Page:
Newspaper article The Canadian Press

Trump's Trade Actions Bring Uncertainty to Canadian Lumber Country

Newspaper article The Canadian Press

Trump's Trade Actions Bring Uncertainty to Canadian Lumber Country

Article excerpt

Trump's trade actions echo in lumber country

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MADAWASKA, Ont. - It didn't take long for Donald Trump's new tariffs on softwood lumber to echo in Ontario's Madawaska Valley -- a forestry-dependent area almost exactly 1,000 kilometres due north of the U.S. capital.

The unease settling into the region, which is dotted by sawmills vital to the local economy, is not only tied to the U.S. president's move this week to impose retroactive duties averaging 20 per cent.

There are also fears about what might come next from the Trump administration.

Some believe another wave of bad news could come in the form of a separate anti-dumping duty on softwood, the renegotiation of the North American Free Trade Agreement or a proposed border tax on all imported goods.

"All of these communities are dependent on the forest-products industry, even if people aren't working directly in the sawmills or in the bush," said Ted Murray, vice-president of the 115-year-old Murray Brothers Lumber Company in Madawaska, about 220 kilometres west of Ottawa.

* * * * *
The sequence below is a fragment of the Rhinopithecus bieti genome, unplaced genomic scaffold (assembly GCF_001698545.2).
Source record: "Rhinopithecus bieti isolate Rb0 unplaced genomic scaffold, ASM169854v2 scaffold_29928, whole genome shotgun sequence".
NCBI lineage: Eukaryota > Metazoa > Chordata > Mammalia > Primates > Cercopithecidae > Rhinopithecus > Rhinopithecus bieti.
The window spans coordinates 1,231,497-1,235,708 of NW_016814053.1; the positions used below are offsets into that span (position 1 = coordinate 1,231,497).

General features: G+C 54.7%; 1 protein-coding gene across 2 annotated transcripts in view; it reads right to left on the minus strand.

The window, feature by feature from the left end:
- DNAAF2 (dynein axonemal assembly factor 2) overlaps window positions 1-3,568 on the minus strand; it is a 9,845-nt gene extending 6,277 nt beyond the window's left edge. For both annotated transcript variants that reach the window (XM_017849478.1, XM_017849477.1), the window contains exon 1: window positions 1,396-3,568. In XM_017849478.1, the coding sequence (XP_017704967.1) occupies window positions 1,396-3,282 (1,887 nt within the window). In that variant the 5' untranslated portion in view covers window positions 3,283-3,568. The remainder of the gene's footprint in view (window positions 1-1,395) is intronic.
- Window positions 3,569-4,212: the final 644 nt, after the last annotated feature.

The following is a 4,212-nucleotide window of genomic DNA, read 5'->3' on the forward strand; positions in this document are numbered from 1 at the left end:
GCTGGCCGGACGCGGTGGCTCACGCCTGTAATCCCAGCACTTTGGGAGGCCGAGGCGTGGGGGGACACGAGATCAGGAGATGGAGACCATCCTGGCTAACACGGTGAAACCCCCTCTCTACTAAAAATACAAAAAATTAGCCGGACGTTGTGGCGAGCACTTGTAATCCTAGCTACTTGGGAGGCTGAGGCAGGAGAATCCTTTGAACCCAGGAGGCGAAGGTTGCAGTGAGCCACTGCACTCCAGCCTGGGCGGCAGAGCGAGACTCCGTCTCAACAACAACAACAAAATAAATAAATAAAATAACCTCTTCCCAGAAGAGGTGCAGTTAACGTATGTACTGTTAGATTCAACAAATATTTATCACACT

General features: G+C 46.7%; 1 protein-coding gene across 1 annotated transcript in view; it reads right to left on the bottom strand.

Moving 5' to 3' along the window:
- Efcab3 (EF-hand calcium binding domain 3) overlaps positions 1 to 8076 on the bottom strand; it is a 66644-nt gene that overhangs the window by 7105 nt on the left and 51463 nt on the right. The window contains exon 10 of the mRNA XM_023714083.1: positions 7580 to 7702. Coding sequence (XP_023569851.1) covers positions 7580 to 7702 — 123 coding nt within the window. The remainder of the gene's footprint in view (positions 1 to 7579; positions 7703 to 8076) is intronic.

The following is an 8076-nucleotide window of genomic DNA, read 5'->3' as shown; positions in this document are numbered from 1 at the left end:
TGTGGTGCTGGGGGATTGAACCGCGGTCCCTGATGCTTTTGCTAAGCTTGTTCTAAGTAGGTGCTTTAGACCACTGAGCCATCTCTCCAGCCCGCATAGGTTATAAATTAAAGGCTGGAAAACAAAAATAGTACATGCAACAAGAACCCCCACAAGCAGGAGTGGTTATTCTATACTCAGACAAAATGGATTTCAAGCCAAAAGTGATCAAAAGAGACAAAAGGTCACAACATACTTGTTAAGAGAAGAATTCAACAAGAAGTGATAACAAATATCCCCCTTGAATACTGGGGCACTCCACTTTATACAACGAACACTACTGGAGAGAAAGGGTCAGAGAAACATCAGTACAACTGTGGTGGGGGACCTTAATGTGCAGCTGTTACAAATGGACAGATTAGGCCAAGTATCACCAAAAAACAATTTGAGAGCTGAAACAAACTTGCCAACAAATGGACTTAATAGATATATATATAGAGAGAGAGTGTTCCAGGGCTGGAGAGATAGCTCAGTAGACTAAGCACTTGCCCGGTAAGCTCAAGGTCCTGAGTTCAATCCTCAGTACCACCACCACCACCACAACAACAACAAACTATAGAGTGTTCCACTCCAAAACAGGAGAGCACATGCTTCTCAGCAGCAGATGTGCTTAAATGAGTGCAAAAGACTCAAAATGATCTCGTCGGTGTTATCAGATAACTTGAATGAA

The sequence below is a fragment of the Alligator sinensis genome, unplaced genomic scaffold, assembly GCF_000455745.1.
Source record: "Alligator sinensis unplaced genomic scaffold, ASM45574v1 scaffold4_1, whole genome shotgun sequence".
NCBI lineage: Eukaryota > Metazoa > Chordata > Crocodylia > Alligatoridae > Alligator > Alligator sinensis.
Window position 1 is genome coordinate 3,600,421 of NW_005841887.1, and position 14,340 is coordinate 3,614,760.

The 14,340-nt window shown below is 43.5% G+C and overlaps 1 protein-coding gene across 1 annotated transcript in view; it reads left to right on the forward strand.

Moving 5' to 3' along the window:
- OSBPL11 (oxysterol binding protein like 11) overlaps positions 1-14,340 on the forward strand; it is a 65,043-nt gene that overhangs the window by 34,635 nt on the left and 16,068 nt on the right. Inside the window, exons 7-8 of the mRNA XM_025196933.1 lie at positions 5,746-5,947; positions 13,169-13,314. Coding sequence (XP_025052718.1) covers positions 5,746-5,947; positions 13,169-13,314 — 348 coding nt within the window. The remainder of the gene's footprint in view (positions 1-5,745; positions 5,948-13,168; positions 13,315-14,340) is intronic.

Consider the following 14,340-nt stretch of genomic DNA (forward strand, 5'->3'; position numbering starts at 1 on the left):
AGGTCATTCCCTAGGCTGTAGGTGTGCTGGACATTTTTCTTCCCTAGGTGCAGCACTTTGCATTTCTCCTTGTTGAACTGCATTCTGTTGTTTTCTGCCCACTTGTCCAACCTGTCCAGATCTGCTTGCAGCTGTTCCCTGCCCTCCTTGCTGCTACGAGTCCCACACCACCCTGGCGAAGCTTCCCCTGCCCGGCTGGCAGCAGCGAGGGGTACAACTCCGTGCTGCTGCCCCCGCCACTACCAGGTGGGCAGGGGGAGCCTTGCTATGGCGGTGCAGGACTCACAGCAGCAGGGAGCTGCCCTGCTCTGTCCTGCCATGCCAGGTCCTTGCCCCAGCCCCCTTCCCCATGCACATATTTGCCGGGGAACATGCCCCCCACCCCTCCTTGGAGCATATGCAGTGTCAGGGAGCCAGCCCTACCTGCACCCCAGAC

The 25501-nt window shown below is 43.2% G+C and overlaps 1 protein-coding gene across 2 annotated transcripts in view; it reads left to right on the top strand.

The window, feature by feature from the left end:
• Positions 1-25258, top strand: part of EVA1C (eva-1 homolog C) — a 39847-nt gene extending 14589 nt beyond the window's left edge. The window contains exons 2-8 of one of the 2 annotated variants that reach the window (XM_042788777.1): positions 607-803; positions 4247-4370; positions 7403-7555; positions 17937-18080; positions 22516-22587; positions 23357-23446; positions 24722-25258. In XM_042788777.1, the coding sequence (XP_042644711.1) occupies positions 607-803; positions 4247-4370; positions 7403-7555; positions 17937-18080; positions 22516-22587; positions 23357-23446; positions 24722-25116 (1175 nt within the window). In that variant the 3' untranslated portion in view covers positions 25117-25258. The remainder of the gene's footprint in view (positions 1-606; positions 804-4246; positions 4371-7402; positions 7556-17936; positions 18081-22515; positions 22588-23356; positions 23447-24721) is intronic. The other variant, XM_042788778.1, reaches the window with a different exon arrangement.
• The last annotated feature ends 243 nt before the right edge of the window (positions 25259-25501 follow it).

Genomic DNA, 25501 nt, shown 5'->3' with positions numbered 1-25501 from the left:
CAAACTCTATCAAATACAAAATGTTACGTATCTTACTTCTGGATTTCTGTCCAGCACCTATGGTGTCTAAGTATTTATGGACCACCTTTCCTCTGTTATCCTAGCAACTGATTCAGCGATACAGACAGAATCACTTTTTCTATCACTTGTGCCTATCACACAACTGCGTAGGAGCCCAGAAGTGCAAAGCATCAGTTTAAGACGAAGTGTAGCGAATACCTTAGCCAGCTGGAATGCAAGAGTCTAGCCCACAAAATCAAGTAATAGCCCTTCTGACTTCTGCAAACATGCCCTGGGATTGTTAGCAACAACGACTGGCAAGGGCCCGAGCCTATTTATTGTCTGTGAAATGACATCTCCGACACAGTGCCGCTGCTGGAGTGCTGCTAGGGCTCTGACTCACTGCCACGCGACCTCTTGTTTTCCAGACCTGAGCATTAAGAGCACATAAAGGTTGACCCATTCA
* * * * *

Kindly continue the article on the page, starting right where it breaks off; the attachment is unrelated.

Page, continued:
"Employees and just regular folks in the community are certainly concerned about this -- and not only this trade action but the entire sort of philosophy that the new regime in Washington seems to be putting forward."

Other regions of the country that ship more softwood south of the border may absorb bigger hits from the latest U.S. move in the long-running dispute.

But the changes are still expected to hurt the small- and medium-sized companies here, including Murray Brothers despite the firm's best efforts in recent years to soften the blow.

The company, which employs about 100 people, has lowered its inventories and shifted more of its business away from the U.S. market -- towards East Asia and the Middle East.

However, about 10 per cent of the company's softwood exports are still shipped to the U.S. and Murray expects the new duty to make such sales "pretty much unprofitable."

For the most part, he expects the bigger lumber companies with investments in the U.S. and the smaller firms with more versatility and lower costs to fare better.

Even with the challenges, he doesn't expect any layoffs at Murray Brothers, where saws buzzed Tuesday and workers stacked fresh shipments of pine boards. …

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